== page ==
Learning from the Losers

by Jo-Ann Heslin, MA, RD, CDN on May 12, 2008 · 0 comments

Why is it that most people can successfully lose weight but can’t keep it off?

You’ve lost 5 pounds to get into a dress for a wedding. You’ve trimmed down 20 pounds just in time for summer. You’ve dropped 2 dress sizes and are feeling great. Let’s check back in a year—few people can maintain their weight loss for that long. It’s estimated that over 90% of losers gain back their lost weight plus a few extra pounds, making their weight problem bigger than when they started.

Back in 1994, two researches Rena Wing, PhD, from Brown Medical School, and James O. Hill, PhD, from the University of Colorado set out to identify and investigate people who had lost weight and kept it off. What were their secrets? What did they have in common? To answer these questions they created the National Weight Control Registry, and they have gathered information on over 5,000 successful losers.

The strategy that Drs. Wing and Hill set up was amazingly simple. Ask people who had lost 30 pounds and had maintained the loss for at least a year, to explain how they did it.

The answers, too, were amazingly simple and the successful weight loss strategies repeated themselves over and over again. The first people to sign up, in the mid-90’s, lost an average of 66 pounds—far above the requirement for registering, and they all maintained at least a 30 pound loss for more than 5 years. They ate a low calorie diet (about 1,400 calories a day), a low fat diet (approximately 24% fat), engaged in regular exercise (burring close to 2,800 calories a week), weighed themselves regularly, and ate regular meals including breakfast.

With 12 years of data, the researches can now look at long-term trends. What did people eat and how much did they exercise when they first entered the registry, and how did their eating habits change over time? Do the people who join the National Weight Control Registry today share eating and exercise habits with those who signed up a decade ago?

A low calorie diet and regular physical activity remain the cornerstones of weight maintenance. Over the last decade there have been slight changes in the composition of the diet eaten by losers. Fat made up 24% of the day’s calories for early losers, and since then has increased to 29%—still below the recommended 30% to 35%. This would be considered a low fat intake. Saturated fat has risen slightly from 12 to 15 grams a day, but still falls below the recommended maximum of 10% of total fat calories. This would be considered a low saturated fat intake.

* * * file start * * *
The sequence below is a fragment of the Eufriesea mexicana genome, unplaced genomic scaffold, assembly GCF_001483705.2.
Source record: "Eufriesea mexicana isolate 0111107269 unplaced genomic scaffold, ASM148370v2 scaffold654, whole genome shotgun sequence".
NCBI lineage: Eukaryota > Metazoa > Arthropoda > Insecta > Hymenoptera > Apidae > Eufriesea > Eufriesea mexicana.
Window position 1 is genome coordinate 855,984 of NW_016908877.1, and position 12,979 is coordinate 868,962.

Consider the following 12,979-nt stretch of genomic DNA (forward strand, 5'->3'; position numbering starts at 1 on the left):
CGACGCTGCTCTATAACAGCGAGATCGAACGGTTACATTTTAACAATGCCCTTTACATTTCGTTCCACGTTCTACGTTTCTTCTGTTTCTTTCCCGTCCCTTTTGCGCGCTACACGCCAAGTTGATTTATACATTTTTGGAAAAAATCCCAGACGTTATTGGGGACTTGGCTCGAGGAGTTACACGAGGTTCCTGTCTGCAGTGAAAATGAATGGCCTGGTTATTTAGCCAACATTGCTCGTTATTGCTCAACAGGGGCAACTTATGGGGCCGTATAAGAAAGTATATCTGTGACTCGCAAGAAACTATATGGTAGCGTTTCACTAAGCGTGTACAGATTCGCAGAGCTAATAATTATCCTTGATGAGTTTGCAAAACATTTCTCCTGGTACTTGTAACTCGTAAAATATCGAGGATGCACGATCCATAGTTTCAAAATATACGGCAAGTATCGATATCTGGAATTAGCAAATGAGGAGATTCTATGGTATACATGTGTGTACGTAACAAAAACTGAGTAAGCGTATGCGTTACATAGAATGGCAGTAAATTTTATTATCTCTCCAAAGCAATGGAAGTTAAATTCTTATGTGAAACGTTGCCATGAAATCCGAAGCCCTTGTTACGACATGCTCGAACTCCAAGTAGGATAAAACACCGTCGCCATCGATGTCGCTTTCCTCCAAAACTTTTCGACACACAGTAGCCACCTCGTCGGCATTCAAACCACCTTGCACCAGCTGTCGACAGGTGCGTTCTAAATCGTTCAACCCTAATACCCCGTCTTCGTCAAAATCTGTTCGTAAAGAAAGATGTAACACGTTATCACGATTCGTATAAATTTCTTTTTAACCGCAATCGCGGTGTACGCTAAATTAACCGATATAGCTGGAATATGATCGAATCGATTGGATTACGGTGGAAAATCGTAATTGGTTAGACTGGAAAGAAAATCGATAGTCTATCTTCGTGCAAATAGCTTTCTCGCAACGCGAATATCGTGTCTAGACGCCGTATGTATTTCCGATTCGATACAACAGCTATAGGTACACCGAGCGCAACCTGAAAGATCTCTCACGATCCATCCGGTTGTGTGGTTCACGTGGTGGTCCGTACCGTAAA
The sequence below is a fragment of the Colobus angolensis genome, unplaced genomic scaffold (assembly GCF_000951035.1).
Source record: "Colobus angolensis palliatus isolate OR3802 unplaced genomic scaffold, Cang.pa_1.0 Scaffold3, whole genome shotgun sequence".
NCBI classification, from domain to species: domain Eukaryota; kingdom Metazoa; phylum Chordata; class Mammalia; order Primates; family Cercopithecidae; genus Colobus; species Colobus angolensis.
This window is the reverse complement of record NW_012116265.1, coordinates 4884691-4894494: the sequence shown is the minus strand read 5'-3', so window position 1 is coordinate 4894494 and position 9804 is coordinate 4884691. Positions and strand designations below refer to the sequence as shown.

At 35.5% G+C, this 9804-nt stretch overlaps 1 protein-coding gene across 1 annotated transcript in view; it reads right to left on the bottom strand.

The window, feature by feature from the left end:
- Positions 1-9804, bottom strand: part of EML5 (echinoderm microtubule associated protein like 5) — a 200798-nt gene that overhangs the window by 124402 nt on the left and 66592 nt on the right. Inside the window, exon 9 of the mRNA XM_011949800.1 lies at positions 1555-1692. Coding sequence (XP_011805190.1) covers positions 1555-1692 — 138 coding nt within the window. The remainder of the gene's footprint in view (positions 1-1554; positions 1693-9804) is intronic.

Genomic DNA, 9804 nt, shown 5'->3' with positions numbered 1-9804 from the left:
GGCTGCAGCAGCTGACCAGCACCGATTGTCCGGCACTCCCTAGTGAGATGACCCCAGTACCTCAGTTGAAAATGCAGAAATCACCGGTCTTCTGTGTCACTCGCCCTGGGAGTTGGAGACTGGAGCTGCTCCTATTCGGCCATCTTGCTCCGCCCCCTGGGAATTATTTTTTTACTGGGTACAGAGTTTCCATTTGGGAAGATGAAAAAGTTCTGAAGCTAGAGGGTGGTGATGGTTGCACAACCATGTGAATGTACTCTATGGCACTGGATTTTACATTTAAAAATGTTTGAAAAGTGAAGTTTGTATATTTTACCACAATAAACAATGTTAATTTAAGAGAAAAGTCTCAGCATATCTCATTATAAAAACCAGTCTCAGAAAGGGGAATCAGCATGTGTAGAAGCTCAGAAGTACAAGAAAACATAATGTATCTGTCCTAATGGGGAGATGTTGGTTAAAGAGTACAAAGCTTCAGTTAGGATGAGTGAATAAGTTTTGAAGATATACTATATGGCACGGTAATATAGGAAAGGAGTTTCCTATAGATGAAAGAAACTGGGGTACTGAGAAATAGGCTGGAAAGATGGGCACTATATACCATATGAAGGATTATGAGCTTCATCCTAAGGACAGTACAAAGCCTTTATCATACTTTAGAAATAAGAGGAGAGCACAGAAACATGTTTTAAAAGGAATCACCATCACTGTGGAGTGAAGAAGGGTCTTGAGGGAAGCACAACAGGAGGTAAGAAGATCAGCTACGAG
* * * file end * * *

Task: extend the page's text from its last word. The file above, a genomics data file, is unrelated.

The amount of carbohydrate eaten daily has decreased from 56% of daily calories to 49%. This would be considered a moderate carbohydrate intake. A low carb diet has 40% or less total calories from carbohydrate. Interestingly, only 17% of the registry members followed a low carb diet to help maintain their weight loss.

While the diet has changed slightly over the years, the amount of exercise has remained almost constant. Initial registrants in the mid-1990’s reported burning about 2,800 calories a week through activity. Today, registrants exercise enough weekly to burn a little more than 2,600 calories a week.

For participants in the registry who said they had regained weight, the gain was consistently associated with a higher calorie intake, eating more fat, eating more fast food, and exercising less.

The National Weight Control Registry is providing us with a valuable, ongoing tool to better understand exercise and eating strategies that are needed for long-term weight loss.

• Eat a low calorie diet
• Eat a low fat diet and eat less saturated fat
• Eat a moderate amount of carbohydrates
• Go easy on fast food
• Exercise regularly

For more information about or to participate in the National Weight Control Registry go to www.nwcr.ws.

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